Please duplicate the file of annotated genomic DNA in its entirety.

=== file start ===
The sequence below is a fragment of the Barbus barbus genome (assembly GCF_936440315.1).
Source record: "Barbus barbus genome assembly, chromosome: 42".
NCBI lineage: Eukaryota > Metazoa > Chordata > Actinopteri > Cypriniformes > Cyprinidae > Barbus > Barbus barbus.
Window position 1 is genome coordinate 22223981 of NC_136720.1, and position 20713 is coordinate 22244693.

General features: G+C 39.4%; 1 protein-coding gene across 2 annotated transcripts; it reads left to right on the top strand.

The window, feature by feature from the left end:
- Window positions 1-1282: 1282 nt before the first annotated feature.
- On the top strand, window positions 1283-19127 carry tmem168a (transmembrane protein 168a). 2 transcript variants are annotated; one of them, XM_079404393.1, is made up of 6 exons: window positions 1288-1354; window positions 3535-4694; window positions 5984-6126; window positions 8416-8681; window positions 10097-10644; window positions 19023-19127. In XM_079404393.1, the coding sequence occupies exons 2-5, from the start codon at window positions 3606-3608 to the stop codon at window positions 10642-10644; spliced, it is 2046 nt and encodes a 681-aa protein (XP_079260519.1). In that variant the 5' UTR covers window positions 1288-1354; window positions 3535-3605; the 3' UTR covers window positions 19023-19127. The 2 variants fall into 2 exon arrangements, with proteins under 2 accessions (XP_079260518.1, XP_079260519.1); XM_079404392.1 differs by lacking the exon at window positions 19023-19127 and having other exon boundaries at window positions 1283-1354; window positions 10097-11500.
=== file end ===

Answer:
The sequence below is a fragment of the Barbus barbus genome (assembly GCF_936440315.1).
Source record: "Barbus barbus genome assembly, chromosome: 42".
NCBI lineage: Eukaryota > Metazoa > Chordata > Actinopteri > Cypriniformes > Cyprinidae > Barbus > Barbus barbus.
Window position 1 is genome coordinate 22223981 of NC_136720.1, and position 20713 is coordinate 22244693.

General features: G+C 39.4%; 1 protein-coding gene across 2 annotated transcripts; it reads left to right on the top strand.

The window, feature by feature from the left end:
- Window positions 1-1282: 1282 nt before the first annotated feature.
- On the top strand, window positions 1283-19127 carry tmem168a (transmembrane protein 168a). 2 transcript variants are annotated; one of them, XM_079404393.1, is made up of 6 exons: window positions 1288-1354; window positions 3535-4694; window positions 5984-6126; window positions 8416-8681; window positions 10097-10644; window positions 19023-19127. In XM_079404393.1, the coding sequence occupies exons 2-5, from the start codon at window positions 3606-3608 to the stop codon at window positions 10642-10644; spliced, it is 2046 nt and encodes a 681-aa protein (XP_079260519.1). In that variant the 5' UTR covers window positions 1288-1354; window positions 3535-3605; the 3' UTR covers window positions 19023-19127. The 2 variants fall into 2 exon arrangements, with proteins under 2 accessions (XP_079260518.1, XP_079260519.1); XM_079404392.1 differs by lacking the exon at window positions 19023-19127 and having other exon boundaries at window positions 1283-1354; window positions 10097-11500.